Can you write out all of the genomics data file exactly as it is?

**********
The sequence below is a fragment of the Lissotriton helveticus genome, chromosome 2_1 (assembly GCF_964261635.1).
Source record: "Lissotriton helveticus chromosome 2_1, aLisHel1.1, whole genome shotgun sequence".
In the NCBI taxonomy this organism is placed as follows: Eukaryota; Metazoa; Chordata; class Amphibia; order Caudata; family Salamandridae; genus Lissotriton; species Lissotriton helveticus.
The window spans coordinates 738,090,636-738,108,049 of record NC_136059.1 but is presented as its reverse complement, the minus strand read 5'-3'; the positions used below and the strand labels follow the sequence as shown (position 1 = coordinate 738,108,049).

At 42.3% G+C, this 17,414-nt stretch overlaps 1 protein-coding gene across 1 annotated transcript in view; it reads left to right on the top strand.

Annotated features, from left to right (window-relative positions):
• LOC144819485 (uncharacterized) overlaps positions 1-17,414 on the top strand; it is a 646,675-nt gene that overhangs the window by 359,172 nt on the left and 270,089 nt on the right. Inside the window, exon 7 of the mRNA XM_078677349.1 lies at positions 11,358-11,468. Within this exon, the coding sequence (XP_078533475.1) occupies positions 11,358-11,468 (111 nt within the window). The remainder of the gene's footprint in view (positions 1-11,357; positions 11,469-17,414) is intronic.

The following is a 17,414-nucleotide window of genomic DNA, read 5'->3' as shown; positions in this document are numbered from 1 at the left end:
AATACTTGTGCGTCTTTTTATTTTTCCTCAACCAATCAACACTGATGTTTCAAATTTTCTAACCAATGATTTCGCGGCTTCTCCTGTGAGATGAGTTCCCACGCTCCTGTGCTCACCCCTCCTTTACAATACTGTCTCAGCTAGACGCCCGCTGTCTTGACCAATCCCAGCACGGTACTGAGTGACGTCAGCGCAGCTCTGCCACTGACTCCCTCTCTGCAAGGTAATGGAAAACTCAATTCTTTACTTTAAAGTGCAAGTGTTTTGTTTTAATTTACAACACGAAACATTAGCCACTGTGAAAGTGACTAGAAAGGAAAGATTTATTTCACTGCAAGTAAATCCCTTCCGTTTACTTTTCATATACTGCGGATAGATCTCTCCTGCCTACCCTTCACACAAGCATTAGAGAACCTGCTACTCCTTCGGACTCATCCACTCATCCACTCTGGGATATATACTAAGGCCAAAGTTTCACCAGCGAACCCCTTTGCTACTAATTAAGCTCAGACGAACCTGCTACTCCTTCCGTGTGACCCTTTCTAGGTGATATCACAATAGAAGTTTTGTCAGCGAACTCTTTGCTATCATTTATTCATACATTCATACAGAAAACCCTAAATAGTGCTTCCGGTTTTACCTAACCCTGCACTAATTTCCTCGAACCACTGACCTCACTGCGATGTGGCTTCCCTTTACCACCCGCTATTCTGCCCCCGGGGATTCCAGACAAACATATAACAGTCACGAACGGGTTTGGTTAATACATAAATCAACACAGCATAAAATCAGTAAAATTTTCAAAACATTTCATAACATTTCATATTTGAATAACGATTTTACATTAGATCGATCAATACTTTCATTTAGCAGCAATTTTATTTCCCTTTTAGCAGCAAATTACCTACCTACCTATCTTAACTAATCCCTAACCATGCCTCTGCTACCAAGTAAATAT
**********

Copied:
The sequence below is a fragment of the Lissotriton helveticus genome, chromosome 2_1 (assembly GCF_964261635.1).
Source record: "Lissotriton helveticus chromosome 2_1, aLisHel1.1, whole genome shotgun sequence".
In the NCBI taxonomy this organism is placed as follows: Eukaryota; Metazoa; Chordata; class Amphibia; order Caudata; family Salamandridae; genus Lissotriton; species Lissotriton helveticus.
The window spans coordinates 738,090,636-738,108,049 of record NC_136059.1 but is presented as its reverse complement, the minus strand read 5'-3'; the positions used below and the strand labels follow the sequence as shown (position 1 = coordinate 738,108,049).

At 42.3% G+C, this 17,414-nt stretch overlaps 1 protein-coding gene across 1 annotated transcript in view; it reads left to right on the top strand.

Annotated features, from left to right (window-relative positions):
• LOC144819485 (uncharacterized) overlaps positions 1-17,414 on the top strand; it is a 646,675-nt gene that overhangs the window by 359,172 nt on the left and 270,089 nt on the right. Inside the window, exon 7 of the mRNA XM_078677349.1 lies at positions 11,358-11,468. Within this exon, the coding sequence (XP_078533475.1) occupies positions 11,358-11,468 (111 nt within the window). The remainder of the gene's footprint in view (positions 1-11,357; positions 11,469-17,414) is intronic.

The following is a 17,414-nucleotide window of genomic DNA, read 5'->3' as shown; positions in this document are numbered from 1 at the left end:
AATACTTGTGCGTCTTTTTATTTTTCCTCAACCAATCAACACTGATGTTTCAAATTTTCTAACCAATGATTTCGCGGCTTCTCCTGTGAGATGAGTTCCCACGCTCCTGTGCTCACCCCTCCTTTACAATACTGTCTCAGCTAGACGCCCGCTGTCTTGACCAATCCCAGCACGGTACTGAGTGACGTCAGCGCAGCTCTGCCACTGACTCCCTCTCTGCAAGGTAATGGAAAACTCAATTCTTTACTTTAAAGTGCAAGTGTTTTGTTTTAATTTACAACACGAAACATTAGCCACTGTGAAAGTGACTAGAAAGGAAAGATTTATTTCACTGCAAGTAAATCCCTTCCGTTTACTTTTCATATACTGCGGATAGATCTCTCCTGCCTACCCTTCACACAAGCATTAGAGAACCTGCTACTCCTTCGGACTCATCCACTCATCCACTCTGGGATATATACTAAGGCCAAAGTTTCACCAGCGAACCCCTTTGCTACTAATTAAGCTCAGACGAACCTGCTACTCCTTCCGTGTGACCCTTTCTAGGTGATATCACAATAGAAGTTTTGTCAGCGAACTCTTTGCTATCATTTATTCATACATTCATACAGAAAACCCTAAATAGTGCTTCCGGTTTTACCTAACCCTGCACTAATTTCCTCGAACCACTGACCTCACTGCGATGTGGCTTCCCTTTACCACCCGCTATTCTGCCCCCGGGGATTCCAGACAAACATATAACAGTCACGAACGGGTTTGGTTAATACATAAATCAACACAGCATAAAATCAGTAAAATTTTCAAAACATTTCATAACATTTCATATTTGAATAACGATTTTACATTAGATCGATCAATACTTTCATTTAGCAGCAATTTTATTTCCCTTTTAGCAGCAAATTACCTACCTACCTATCTTAACTAATCCCTAACCATGCCTCTGCTACCAAGTAAATAT